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FTC to Revise Green Marketing Guidelines, Public Comment Invited Until December 10, 2010

(Beyond Pesticides, October 12, 2010) In an effort to reduce confusion among consumers trying to decipher the wide variety of green claims, the Federal Trade Commission (FTC) is revising its “Green Guides,” guidelines for companies seeking to promote their products as environmentally friendly. As consumers have become more aware of the environmental effects of the products they use, “green” marketing claims have become more prevalent. When a product carries the organic label, consumers can be confident that it has met strict standards and was certified by an independent organization, but many other labels are simply attempts at “green washing” conventional products to charge a premium to environmentally conscience consumers.

Market research has shown that consumers often misunderstand the intentions of some green claims. Some labels make claims that are too broad and difficult to quantify. The revised guidelines advise producers not to make such broad claims on labels such as “environmentally friendly,” because according to an FTC consumer perception study, consumers often assume the product has far reaching environmental benefits. “What companies think green claims mean and what consumers really understand are sometimes two different things,” said FTC Chairman Jon Leibowitz. The proposed guidelines are also intended to clarify claims such as: biodegradable, renewable materials, or renewable energy.

FTC is currently taking public comments until December 10, 2010. The “Green Guides” are only guidelines and not enforceable as law. The FTC can, however, take action if it deems a company’s marketing to be deceptive or misleading. This is the first time in twelve years that the FTC will revise its green marketing guidelines. The “Green Guides were originally issued in 1992 with the purpose of helping companies ensure the claims they make are true and substantiated. The “Green Guides” were revised in 1996 and again in 1998.

Unfortunately some supposedly green labels mean very little. For example, the “Earth Friendly Farm Friendly” label found on some dairy products actually encourages the use of pesticides, hormones and antibiotics to increase production. Sarah Lee has been accused of green washing for creating a line called Earth Grains bread. Despite a major marketing campaign to push the products as environmentally friendly, the grains for the breads are produced with only a slight decrease in the amount of synthetic fertilizer used.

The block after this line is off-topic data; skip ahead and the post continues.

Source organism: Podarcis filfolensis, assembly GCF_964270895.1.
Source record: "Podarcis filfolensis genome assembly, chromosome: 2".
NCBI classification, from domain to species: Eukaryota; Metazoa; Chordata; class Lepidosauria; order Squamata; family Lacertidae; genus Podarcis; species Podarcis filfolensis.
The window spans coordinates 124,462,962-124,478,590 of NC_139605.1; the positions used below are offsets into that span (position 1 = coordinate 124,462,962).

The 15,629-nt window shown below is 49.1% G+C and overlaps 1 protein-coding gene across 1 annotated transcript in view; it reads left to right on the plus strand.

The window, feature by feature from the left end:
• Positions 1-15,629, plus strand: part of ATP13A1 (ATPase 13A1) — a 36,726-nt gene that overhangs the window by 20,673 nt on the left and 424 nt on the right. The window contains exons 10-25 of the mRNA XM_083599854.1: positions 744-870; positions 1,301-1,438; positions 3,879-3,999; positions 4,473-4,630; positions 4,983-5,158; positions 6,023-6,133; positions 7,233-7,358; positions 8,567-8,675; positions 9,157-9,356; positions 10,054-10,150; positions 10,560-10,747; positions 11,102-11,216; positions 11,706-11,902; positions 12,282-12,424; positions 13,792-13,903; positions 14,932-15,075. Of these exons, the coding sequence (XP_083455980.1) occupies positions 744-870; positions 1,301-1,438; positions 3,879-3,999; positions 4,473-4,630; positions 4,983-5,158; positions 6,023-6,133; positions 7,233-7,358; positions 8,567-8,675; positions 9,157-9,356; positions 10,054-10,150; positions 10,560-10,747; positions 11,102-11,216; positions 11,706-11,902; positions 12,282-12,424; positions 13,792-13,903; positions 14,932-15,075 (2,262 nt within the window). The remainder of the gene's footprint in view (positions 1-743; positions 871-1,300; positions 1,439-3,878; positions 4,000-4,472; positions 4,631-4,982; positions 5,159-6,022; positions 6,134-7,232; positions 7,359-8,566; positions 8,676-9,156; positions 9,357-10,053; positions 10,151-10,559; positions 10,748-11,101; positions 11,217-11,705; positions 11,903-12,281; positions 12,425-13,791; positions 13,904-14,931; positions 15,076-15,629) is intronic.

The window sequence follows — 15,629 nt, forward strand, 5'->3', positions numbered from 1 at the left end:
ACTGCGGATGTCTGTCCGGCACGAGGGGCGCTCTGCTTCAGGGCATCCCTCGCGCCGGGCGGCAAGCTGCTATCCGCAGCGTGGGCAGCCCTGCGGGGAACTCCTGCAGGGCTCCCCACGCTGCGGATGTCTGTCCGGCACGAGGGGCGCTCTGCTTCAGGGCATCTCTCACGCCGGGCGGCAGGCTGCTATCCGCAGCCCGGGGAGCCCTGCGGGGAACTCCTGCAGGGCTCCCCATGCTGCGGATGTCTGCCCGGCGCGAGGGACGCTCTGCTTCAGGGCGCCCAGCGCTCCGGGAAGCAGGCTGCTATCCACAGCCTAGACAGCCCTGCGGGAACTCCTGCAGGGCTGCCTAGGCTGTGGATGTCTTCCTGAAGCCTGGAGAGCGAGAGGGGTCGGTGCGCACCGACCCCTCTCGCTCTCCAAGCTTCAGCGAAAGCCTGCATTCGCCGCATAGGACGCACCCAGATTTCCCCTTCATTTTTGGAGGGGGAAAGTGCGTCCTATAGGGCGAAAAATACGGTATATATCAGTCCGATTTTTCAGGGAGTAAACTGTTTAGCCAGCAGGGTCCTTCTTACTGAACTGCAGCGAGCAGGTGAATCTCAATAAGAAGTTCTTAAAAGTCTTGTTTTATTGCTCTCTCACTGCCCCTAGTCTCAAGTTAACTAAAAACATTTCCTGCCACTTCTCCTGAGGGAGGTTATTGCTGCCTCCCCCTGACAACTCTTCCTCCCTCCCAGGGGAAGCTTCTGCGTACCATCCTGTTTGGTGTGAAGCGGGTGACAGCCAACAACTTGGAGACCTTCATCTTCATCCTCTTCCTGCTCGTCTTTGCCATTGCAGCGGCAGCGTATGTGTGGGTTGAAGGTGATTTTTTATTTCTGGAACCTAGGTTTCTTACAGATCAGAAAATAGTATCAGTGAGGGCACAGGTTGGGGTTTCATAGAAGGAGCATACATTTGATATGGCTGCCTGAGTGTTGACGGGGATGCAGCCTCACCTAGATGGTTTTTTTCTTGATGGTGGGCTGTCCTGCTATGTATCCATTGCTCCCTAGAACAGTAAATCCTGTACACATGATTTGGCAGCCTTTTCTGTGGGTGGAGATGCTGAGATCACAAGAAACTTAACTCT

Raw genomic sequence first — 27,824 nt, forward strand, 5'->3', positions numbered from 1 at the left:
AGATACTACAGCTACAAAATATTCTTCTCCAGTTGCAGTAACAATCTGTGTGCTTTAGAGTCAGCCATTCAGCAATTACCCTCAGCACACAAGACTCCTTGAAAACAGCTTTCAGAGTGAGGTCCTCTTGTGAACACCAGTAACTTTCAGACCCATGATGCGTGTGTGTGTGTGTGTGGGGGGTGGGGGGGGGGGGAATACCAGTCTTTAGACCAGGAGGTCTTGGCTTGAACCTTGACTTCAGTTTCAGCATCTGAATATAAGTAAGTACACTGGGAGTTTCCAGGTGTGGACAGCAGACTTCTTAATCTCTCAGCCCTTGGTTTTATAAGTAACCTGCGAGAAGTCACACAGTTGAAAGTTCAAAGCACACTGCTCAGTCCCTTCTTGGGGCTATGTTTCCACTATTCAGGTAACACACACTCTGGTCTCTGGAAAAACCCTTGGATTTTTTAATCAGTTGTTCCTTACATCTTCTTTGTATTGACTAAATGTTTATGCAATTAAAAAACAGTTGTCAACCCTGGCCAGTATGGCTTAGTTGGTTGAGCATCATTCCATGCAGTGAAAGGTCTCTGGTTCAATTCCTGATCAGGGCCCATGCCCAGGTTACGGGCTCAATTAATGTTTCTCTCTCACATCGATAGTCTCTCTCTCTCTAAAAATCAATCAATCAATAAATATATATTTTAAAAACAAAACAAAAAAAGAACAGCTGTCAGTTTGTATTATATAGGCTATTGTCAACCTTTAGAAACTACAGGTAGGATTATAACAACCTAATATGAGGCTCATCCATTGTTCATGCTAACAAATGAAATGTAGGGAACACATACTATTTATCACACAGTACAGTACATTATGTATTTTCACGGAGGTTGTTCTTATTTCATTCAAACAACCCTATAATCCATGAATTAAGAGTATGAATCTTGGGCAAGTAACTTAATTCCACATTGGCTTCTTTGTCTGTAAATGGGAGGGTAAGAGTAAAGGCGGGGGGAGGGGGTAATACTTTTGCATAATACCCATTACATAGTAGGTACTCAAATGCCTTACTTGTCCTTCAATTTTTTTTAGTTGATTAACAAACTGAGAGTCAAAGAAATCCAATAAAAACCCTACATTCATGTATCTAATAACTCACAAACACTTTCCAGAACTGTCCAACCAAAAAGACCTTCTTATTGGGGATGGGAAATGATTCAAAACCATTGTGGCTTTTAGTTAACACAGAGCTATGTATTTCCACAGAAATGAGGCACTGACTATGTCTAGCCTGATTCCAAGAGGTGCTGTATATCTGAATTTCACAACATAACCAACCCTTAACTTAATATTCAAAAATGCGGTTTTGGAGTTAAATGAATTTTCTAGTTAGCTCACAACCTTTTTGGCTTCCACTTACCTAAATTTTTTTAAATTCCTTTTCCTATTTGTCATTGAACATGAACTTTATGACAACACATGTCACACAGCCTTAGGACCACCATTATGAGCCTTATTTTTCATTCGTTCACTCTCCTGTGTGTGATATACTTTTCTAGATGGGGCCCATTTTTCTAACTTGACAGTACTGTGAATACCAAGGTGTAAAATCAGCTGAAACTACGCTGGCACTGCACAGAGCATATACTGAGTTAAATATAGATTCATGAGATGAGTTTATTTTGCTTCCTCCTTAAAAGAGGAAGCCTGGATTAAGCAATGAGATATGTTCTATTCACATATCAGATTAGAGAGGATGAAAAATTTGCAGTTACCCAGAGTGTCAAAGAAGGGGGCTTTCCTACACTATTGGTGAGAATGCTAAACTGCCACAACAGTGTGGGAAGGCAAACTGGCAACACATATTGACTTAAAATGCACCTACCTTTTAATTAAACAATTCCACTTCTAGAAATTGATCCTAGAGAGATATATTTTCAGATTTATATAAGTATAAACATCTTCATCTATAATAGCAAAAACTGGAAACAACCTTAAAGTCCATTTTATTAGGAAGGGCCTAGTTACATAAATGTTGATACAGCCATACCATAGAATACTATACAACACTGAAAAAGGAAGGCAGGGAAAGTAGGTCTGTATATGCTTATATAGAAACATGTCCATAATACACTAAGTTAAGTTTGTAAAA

With so many different claims about environmentally friendly products it’s easy for a consumer to feel confused and even intimidated. Fortunately, there are a few simple steps a consumer can take to learn more about these claims. It is important to read product labels and Material Safety Data Sheets (MSDS) and find out the ingredients being used. The ingredients speak for themselves. If you are unsure about one or more ingredients, or do not understand the label, you may wish to research them either on the internet, at the local library or by contacting a group knowledgeable about that type of product, such as Beyond Pesticides.

When shopping for food, USDA Certified Organic labels are the best bet. The USDA Organic Label is intended to show consumers that the product adheres to uniform standard which meet the requirements of the National Organic Program Final Rule. When choosing a product that is better for the environment, it is important that consumers are informed. It is due to consumer demand that the National Organic Standards Program was created. Consumers should read labels and do their homework to avoid being taken in by a company’s green washing. For more information on reading through “Green” consumer claims, read Beyond Pesticides’ “Making Sure Green Consumer Claims are Truthful” from Pesticides and You.

Organic agriculture embodies an ecological approach to farming that does not rely on or permit toxic pesticides, chemical fertilizers, genetically modified organisms, antibiotics, sewage sludge, or irradiation. Instead of using these harmful products and practices, organic agriculture utilizes techniques such as cover cropping, crop rotation, and composting to produce healthy soil, prevent pest and disease problems, and grow healthy food and fiber.

Beyond Pesticides supports organic agriculture as effecting good land stewardship and a reduction in hazardous chemical exposures for workers on the farm. The pesticide reform movement, citing pesticide problems associated with chemical agriculture, from groundwater contamination and runoff to drift, views organic as the solution to a serious public health and environmental threat. For more information on organic agriculture, see Beyond Pesticides’ Organic Program.

Take action: View the proposed “Green Guides” and Submit your comments to the FTC by December 10, 2010.

Source: The Washington Post


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